I am sure that you have heard one way or another about the new senate bill 9 which will take effect January 2022.

With that, I am also sure you are not clear on what the bill really means and how it could affect your property, so let me try to make some sense into it.

Keep in mind that we are all learning on the go with this new law.

This is all general information based on our reading, consulting with professionals and understanding, so you should not treat it like legal advice for your specific situation, as we all know by now each city will understand it differently and it will be a learning curve for all, same as it was and still is with ADU’s.

If you want to start by reading the actual bill: SB-9 Housing Development

 

What Is SB9 Law?

California’s newest housing bill which will take effect January 2022 makes it easier for homeowners of single-family dwellings to build more housing and, under certain conditions, split their lots into two lots.

In some cases, if you can combine both parts of the law, you can split a lot into 2 lots and build 2 units on each – for a total of 4 units.

 

SB9 Has Two Important Parts

 

1. Urban lots zoned for one single-family home that can now build a second home:

The first section of SB 9 is about building two residential units on many lots where you used to only be able to build one unit. The legislative counsel says that in the first section “would require a proposed housing development containing no more than 2 residential units within a single-family residential zone to be considered ministerially, without discretionary review or hearing, if the proposed housing development meets certain requirements”.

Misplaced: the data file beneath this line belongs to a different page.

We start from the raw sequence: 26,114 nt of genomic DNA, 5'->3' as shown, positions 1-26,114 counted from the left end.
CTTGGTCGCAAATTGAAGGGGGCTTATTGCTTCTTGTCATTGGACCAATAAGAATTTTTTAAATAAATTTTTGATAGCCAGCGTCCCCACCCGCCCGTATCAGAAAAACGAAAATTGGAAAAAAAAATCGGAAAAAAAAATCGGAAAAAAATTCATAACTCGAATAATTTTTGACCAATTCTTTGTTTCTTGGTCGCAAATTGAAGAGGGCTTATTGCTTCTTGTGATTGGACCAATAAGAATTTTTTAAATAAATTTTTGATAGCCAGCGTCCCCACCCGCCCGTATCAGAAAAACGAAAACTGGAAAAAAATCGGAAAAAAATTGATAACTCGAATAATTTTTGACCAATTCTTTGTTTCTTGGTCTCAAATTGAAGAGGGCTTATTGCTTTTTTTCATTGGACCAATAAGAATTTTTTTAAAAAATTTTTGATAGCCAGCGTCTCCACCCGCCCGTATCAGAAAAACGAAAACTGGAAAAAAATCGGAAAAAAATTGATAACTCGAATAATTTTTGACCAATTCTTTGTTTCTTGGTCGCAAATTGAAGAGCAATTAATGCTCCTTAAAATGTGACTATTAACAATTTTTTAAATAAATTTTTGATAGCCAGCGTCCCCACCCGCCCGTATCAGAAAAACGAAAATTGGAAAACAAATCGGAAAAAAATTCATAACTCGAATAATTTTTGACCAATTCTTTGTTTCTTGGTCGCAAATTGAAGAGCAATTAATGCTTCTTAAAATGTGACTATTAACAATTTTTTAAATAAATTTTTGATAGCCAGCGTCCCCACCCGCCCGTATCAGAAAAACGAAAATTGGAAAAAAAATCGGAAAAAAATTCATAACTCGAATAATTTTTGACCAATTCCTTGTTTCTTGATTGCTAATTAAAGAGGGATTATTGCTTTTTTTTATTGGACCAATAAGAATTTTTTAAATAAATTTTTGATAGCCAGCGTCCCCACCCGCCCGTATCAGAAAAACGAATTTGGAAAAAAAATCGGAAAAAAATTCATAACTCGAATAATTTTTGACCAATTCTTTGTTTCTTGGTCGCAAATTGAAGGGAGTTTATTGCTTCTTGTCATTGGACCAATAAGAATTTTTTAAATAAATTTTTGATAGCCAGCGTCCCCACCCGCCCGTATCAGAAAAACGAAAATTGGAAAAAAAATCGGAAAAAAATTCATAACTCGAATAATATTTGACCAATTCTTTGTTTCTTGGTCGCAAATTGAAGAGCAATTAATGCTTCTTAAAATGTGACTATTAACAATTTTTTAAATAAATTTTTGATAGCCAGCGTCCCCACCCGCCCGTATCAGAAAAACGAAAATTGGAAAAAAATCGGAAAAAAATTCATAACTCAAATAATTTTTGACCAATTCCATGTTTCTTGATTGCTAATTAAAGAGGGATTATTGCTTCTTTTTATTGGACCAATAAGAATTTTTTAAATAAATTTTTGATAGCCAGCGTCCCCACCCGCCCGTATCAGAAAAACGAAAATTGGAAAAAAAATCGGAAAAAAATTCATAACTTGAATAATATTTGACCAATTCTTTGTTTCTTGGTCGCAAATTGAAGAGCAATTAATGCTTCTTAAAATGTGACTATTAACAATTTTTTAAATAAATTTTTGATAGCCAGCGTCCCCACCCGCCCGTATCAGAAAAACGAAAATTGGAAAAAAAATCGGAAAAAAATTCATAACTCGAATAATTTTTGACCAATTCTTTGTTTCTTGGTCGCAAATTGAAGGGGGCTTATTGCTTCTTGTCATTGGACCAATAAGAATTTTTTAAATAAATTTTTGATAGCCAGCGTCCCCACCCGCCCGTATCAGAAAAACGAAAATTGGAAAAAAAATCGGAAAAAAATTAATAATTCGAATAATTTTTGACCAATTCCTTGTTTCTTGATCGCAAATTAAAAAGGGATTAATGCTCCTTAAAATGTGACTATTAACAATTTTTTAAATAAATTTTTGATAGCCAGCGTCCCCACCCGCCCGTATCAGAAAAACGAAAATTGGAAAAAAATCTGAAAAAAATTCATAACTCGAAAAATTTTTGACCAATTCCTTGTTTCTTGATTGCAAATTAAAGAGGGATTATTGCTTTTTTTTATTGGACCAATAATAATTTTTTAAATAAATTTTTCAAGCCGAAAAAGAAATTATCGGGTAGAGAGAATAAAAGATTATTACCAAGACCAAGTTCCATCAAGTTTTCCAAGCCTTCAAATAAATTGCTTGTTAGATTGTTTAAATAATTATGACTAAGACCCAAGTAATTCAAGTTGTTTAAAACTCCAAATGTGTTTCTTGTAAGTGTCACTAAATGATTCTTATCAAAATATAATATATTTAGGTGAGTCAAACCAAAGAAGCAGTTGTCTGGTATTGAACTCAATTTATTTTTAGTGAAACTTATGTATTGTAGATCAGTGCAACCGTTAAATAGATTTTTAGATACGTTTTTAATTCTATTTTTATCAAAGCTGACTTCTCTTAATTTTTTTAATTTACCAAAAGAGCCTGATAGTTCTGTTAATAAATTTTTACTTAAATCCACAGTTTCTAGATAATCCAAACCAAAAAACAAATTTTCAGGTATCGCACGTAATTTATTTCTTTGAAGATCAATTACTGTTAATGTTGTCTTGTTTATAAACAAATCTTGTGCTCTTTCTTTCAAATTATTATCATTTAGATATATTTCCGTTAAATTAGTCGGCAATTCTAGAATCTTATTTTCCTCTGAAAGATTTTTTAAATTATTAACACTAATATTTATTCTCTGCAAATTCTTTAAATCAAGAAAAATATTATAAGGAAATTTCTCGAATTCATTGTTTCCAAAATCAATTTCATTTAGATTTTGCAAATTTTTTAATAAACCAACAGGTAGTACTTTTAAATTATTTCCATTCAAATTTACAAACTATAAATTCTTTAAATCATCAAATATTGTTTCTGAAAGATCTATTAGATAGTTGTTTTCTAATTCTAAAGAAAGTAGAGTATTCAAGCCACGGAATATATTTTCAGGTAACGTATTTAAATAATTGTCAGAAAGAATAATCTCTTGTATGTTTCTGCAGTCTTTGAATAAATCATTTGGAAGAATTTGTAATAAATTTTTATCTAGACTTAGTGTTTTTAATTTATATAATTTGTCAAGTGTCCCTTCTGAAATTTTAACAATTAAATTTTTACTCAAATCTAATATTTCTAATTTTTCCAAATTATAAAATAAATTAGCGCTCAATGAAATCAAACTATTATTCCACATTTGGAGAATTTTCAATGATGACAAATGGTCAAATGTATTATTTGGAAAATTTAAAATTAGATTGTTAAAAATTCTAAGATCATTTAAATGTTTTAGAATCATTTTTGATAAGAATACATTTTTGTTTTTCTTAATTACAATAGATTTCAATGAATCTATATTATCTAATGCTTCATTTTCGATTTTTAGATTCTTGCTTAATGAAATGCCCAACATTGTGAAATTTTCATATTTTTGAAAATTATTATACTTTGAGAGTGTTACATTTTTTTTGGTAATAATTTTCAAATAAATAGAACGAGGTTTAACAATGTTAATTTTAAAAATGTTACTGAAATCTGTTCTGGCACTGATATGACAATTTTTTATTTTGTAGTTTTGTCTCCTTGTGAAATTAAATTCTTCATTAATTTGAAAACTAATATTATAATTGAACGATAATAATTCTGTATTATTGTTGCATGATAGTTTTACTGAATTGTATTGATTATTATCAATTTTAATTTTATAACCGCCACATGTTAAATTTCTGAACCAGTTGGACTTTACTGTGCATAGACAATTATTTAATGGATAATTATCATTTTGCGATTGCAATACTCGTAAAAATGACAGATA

SB 9 offers a ministerial, non-discretionary permitting process, which means the planning staff can issue it without it going to the planning commission. You don’t need to go through processes that drag a lot of housing projects through various reviews and public notice. It’s supposed to be as easy as the ADU permits if you’re eligible.

Like the ADU laws, you mostly use the existing local code unless it would pre-empt you from building up to 800 sqf with a 4 ft side and rear yard setback.

For example, you would follow the local guidelines for yard requirements and height requirements, unless those rules would prevent the construction of two 800 sqf units on the lot.

The local jurisdiction can also require up to 1 parking space per unit unless the unit is located within half a mile of major transit, high quality bus service, or within a block of a car share.

If you’re replacing an existing non-conforming structure, you can generally maintain the existing footprint.

 

2. Urban lots larger than 2400 sqf that can now be split into two lots

The second section of SB 9 is about splitting lots into 2 lots.

There are many restrictions covered later in the article, but if your lot is eligible then you can get a ministerially approved, non-discretionary permit to split your lot into two lots. And you can sell those lots separately! The lots must be a roughly 50/50 split (you can go up to 40/60 split).

The lots both need to have access to the public right of way (i.e., you need to access the street), so if your lot is a deep lot that can only be divided to front and back lots, it potentially means an easement will be placed on the front lot that will allow access to the back lot (flag lot)